Deb and I took a vacation this past week to Sharm El-Sheik, Egypt.  We’d been hearing for a few years from our Russian and Ukrainian friends that this was an amazing (and cheap) place to catch some sun.


Flying into Cairo immediately took me to the dessert scenes of Star Wars.  One color, tan, everywhere.  From there we flew to Sharm, which is located on the tip of the Sinai Peninsula.  The mountain range was vast, wide, and desolate – at least from the birds eye view.  However, once you reach the Red Sea, color bursts forth like an oasis.


I don’t know why, but I had never considered the Red Sea a place you’d want to visit.  Maybe it’s because as a kid, I thought it was red.  Against the backdrop of the murky Dnepr River our kids swim in, the Red Sea quickly became THE reason you want to visit Egypt.

Colorful fish, tiny creatures nestled in the coral.  For the first time I was able to appreciate firsthand the true domain that lies beneath.  I praise God for the beauty, but I’m really glad to be a land dweller!  I was able to scuba down to 12 meters, with an instructor nearby.  Saw a stingray, two octopi (weird word), and a lot of Nemo’s protecting their homes.

IMG_5694It was a week filled with extremes.  Extreme pleasure of not having 7 kids to cook and clean for (insert Deb amen).  Extreme sadness of the unfolding, and unnecessary disaster of flight MH17.   Extreme customer service by the many hotel servants/workers, and Extreme darkness that covers the face of Islam.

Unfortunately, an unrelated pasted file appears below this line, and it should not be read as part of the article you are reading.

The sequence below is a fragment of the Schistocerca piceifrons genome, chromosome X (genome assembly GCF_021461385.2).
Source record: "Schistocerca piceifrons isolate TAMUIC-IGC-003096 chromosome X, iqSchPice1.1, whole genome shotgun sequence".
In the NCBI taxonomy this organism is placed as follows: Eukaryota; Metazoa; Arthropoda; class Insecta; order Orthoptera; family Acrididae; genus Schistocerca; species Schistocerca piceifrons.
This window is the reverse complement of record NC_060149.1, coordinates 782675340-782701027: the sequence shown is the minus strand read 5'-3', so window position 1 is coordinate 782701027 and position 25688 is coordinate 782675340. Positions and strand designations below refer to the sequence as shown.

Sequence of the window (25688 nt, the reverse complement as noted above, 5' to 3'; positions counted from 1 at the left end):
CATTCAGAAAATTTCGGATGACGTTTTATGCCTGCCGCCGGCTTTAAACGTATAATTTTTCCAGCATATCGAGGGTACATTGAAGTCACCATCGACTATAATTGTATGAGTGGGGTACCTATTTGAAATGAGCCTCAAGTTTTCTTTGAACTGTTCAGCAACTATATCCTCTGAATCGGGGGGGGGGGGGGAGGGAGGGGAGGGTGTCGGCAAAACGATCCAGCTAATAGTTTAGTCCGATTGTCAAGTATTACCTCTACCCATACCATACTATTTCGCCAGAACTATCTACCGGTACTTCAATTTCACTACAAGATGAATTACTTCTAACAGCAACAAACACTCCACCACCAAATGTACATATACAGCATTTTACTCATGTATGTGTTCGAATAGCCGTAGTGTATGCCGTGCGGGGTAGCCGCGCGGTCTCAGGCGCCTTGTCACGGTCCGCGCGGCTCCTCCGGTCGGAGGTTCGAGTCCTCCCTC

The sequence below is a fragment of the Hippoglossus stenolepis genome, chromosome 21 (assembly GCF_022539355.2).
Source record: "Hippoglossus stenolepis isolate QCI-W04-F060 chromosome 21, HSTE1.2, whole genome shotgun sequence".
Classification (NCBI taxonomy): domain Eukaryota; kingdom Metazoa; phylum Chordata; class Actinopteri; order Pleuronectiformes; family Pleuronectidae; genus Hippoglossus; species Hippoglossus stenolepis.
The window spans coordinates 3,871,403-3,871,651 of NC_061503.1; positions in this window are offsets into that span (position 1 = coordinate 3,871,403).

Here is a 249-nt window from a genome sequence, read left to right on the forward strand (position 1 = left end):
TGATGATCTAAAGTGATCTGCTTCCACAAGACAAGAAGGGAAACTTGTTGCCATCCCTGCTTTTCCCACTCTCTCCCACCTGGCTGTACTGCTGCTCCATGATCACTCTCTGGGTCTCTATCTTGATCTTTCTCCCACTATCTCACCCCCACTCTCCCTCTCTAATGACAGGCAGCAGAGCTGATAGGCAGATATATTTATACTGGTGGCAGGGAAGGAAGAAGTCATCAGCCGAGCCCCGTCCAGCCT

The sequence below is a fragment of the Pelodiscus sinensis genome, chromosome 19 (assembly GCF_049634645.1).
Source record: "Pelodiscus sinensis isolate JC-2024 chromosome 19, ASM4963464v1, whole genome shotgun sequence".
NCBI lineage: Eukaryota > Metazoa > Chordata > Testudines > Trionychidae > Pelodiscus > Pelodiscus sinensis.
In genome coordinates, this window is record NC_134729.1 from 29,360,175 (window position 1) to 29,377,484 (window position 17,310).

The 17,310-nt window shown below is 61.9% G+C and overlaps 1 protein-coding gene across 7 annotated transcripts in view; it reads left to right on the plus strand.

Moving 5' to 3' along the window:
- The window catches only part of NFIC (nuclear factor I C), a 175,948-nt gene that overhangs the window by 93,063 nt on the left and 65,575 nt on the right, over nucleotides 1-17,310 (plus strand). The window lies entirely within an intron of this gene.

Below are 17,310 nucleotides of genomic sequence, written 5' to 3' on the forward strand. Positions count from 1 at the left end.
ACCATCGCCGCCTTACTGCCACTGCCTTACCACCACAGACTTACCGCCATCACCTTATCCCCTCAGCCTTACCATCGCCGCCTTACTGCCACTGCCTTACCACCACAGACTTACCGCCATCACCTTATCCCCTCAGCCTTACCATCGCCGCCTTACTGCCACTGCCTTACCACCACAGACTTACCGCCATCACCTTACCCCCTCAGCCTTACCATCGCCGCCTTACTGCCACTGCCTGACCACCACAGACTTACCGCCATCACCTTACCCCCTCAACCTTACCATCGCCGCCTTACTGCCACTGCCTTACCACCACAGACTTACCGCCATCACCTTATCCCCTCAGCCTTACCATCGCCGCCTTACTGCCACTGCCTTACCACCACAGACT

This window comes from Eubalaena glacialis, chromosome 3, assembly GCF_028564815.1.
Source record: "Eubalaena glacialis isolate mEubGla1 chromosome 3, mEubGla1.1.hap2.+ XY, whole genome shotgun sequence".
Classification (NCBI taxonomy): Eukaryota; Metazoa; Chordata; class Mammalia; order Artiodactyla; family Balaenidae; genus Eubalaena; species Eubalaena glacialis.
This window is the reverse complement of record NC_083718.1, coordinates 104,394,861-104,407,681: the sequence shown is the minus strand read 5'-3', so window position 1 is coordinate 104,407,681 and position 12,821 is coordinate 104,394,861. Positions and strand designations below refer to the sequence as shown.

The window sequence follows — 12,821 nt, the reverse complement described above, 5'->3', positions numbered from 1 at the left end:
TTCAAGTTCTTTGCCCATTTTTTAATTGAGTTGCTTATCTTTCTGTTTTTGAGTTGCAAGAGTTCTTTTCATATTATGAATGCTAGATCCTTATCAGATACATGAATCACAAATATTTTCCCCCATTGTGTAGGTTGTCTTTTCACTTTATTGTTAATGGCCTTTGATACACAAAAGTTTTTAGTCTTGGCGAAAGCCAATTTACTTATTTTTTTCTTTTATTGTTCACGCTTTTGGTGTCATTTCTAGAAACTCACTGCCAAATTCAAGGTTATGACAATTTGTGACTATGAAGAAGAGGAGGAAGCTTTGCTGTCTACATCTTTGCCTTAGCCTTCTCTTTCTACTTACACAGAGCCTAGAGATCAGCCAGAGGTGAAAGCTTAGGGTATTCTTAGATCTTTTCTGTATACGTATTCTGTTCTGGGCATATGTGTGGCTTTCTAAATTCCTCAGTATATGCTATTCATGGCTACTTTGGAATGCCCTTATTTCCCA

Unbeknownst to us, we had booked our travel dates during Ramadan.  Every single practicing Muslim, which is more than 90% of the 80 million is expected to refrain from drinking water and eating any food from sunrise, to sunset.  Imagine living in +100F climate, working outside in the heat, and not being able to touch water during sunlight hours, for a month!

I met a lot of kind Egyptians.  I had a few conversations, asked some questions to better understand what motivates the heart of a Muslim.  It’s not a simple question, and I’m embarrassed to admit my limited understanding of the world’s fastest growing religion.


I left with a rested body and mind, but a somber heart.  For the first time in years, Deb and I were able to watch CNN, FoxNews, BBC, Euronews, all in english each night on TV.  We’ve been primarily following events here in Ukraine, but via the Internet.   After a few nights of news watching, I became depressed!  Mankind is lost, we’re like Israel wandering in the mountains of Sinai, we need a Savior to lead us to the refreshing waters of the sea.

In any vacation, for those of us privileged enough to take them, we remember quickly that no amount of pampering, or tasty foods, or spectacular views can fill the longing heart.  The real rest comes from unloading the burdens of sin, embracing fully the unmerited love the Father has bestowed on us in Christ.  He is our Sabbath Rest, He is our Prince of Peace, our healer, in a world that has lost it’s way.  We have something great to share with this lost world.  I return to Ukraine with a fresh appreciation of His love.

God is love.  He rescues all that call on His name.  They need to know WHO He really is – and His nature, and character have been revealed to us in the person of Jesus Christ – Heb 1:1-4

We are thankful for the past week of rest, for His creation and a growing appreciation for the mindset and situation with our Arab neighbors.  All peoples, all nations, for Christ must be our mission together.

Lord give us spiritual eyes to see the eternal battle – let us not as a people become embattled in nationalistic fervor but help us to be Kingdom first thinkers – Your Kingdom, Your rule, Your love to the nations!

Bruce & Deb